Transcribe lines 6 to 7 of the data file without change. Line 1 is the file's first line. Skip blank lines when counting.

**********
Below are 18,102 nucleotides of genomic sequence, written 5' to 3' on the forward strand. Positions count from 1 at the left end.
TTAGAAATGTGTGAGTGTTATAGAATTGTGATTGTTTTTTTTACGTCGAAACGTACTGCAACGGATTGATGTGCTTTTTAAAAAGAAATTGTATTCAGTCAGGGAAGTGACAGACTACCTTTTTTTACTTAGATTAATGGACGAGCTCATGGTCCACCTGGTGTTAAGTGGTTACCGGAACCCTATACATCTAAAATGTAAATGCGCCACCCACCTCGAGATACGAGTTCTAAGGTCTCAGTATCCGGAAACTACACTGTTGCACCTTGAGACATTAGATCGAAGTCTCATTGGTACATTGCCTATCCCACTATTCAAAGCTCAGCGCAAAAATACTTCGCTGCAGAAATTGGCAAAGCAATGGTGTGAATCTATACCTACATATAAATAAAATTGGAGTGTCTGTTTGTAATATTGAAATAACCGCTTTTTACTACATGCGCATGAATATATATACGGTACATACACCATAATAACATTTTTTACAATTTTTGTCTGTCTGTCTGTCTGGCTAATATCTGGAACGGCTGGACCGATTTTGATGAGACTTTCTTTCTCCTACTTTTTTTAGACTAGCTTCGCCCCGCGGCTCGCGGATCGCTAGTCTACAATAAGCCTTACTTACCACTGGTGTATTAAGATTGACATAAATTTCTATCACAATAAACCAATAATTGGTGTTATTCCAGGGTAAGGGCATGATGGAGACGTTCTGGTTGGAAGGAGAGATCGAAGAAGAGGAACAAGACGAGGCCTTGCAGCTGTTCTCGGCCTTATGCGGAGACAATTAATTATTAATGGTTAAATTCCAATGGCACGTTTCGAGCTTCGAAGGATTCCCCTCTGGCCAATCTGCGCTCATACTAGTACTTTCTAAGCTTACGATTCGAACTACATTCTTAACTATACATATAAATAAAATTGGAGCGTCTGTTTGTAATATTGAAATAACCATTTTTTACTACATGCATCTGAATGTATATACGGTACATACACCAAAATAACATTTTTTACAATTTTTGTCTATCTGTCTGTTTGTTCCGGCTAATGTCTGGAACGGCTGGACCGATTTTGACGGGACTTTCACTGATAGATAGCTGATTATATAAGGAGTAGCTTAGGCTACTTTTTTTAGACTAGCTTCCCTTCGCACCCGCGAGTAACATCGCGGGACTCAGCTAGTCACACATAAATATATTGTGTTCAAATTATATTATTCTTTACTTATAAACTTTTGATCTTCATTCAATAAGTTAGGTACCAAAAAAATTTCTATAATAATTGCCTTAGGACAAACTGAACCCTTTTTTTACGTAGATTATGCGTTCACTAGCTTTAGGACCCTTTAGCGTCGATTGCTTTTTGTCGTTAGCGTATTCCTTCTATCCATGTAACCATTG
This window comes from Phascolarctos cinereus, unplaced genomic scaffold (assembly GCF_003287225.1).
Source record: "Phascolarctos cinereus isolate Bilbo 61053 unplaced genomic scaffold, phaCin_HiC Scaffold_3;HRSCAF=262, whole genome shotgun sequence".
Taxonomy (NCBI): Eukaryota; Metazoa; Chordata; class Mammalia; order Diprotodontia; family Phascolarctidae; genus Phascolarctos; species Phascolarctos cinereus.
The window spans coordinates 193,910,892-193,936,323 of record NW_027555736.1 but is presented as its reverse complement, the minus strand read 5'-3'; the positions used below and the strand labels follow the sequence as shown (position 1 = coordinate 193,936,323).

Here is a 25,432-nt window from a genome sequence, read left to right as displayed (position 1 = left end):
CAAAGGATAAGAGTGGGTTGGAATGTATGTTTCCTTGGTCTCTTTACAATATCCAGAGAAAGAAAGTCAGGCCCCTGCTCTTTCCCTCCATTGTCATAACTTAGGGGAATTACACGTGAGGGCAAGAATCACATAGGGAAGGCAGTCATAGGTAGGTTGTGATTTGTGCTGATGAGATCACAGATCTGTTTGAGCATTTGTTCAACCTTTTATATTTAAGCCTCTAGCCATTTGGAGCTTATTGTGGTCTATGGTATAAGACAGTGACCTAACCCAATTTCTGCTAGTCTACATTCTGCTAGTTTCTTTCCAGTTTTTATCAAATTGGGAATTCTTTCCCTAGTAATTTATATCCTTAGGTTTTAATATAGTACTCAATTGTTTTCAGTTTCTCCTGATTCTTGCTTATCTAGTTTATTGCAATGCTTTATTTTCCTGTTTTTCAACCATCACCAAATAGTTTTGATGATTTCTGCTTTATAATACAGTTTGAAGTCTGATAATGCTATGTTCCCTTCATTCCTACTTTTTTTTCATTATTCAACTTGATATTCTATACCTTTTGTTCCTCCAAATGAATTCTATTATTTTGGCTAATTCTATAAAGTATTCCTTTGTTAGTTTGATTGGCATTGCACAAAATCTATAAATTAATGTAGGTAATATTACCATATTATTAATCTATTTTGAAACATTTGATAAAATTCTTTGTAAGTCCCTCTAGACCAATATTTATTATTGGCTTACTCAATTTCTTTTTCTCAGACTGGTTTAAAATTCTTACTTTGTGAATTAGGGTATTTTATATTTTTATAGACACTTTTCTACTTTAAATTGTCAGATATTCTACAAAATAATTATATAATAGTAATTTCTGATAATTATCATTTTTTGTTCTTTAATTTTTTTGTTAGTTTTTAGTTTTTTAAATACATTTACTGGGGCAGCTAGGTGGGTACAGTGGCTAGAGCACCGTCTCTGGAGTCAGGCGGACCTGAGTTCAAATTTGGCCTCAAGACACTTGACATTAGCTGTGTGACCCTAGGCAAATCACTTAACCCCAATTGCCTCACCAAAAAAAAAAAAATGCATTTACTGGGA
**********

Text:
The window spans coordinates 193,910,892-193,936,323 of record NW_027555736.1 but is presented as its reverse complement, the minus strand read 5'-3'; the positions used below and the strand labels follow the sequence as shown (position 1 = coordinate 193,936,323).

Here is a 25,432-nt window from a genome sequence, read left to right as displayed (position 1 = left end):